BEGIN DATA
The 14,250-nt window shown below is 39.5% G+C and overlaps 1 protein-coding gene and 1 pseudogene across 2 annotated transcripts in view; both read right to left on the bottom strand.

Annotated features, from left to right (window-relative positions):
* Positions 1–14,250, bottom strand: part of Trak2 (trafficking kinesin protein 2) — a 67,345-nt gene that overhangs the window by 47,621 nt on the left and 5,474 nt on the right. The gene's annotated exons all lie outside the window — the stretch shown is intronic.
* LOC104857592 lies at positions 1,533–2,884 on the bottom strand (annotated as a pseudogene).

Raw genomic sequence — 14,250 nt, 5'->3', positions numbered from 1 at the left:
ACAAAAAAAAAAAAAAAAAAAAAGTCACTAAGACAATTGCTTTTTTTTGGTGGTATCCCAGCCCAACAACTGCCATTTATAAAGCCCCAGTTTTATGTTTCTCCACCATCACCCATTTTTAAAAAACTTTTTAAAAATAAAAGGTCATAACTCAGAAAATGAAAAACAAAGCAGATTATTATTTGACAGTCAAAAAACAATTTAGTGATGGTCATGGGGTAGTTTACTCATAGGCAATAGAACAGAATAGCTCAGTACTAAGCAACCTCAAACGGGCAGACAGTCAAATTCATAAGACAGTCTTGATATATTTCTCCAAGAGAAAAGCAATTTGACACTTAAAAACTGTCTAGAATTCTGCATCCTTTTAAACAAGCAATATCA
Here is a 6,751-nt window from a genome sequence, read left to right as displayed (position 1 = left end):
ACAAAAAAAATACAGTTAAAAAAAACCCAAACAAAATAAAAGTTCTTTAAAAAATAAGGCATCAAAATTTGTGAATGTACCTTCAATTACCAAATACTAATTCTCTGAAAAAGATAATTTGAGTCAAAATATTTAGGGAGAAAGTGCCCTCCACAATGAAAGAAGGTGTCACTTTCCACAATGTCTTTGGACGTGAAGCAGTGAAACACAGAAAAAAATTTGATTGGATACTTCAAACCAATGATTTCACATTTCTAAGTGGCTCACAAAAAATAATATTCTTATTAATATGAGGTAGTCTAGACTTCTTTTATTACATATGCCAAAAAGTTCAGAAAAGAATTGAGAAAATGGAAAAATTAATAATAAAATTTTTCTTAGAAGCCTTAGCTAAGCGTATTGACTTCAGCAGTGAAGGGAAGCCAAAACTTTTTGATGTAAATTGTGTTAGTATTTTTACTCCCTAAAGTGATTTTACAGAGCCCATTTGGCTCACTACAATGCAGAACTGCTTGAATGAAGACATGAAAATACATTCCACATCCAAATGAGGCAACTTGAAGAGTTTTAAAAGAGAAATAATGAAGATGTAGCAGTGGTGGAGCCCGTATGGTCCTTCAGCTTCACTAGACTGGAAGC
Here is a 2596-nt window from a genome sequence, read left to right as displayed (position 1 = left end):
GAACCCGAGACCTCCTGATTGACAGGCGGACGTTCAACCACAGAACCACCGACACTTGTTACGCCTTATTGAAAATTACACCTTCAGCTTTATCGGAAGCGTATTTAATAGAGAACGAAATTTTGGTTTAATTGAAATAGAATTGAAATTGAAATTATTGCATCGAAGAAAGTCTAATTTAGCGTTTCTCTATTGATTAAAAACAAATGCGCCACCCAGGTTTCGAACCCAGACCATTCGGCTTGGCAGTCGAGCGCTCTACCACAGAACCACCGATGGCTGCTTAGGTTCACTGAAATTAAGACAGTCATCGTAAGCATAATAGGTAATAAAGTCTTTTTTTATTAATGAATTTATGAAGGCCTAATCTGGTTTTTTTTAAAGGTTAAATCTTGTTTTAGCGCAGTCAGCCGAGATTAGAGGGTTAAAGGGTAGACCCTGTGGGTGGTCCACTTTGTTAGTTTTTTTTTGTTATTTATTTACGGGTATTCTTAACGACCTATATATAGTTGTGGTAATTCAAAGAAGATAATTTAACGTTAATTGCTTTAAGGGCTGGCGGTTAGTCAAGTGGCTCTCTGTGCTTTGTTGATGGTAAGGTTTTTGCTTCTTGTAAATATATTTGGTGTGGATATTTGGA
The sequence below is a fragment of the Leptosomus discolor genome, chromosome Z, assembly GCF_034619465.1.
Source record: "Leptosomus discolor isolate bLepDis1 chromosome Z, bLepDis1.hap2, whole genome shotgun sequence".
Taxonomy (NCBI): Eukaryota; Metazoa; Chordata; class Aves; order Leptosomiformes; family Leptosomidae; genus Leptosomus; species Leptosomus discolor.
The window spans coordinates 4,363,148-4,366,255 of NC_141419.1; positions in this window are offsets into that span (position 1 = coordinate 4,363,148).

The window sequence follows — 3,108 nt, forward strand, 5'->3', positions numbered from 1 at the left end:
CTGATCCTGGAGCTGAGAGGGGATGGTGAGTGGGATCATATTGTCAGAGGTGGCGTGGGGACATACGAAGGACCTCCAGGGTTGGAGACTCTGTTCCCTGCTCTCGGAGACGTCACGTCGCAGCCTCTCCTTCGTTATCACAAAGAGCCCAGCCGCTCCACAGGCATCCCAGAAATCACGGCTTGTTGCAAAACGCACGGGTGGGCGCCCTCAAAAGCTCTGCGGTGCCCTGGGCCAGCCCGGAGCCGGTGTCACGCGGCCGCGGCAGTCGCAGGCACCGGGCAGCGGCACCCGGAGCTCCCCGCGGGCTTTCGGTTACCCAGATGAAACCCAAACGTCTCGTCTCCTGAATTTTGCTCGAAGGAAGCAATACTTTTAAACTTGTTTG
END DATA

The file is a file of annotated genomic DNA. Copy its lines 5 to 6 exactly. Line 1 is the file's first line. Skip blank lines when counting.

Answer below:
Raw genomic sequence — 14,250 nt, 5'->3', positions numbered from 1 at the left:
ACAAAAAAAAAAAAAAAAAAAAAGTCACTAAGACAATTGCTTTTTTTTGGTGGTATCCCAGCCCAACAACTGCCATTTATAAAGCCCCAGTTTTATGTTTCTCCACCATCACCCATTTTTAAAAAACTTTTTAAAAATAAAAGGTCATAACTCAGAAAATGAAAAACAAAGCAGATTATTATTTGACAGTCAAAAAACAATTTAGTGATGGTCATGGGGTAGTTTACTCATAGGCAATAGAACAGAATAGCTCAGTACTAAGCAACCTCAAACGGGCAGACAGTCAAATTCATAAGACAGTCTTGATATATTTCTCCAAGAGAAAAGCAATTTGACACTTAAAAACTGTCTAGAATTCTGCATCCTTTTAAACAAGCAATATCA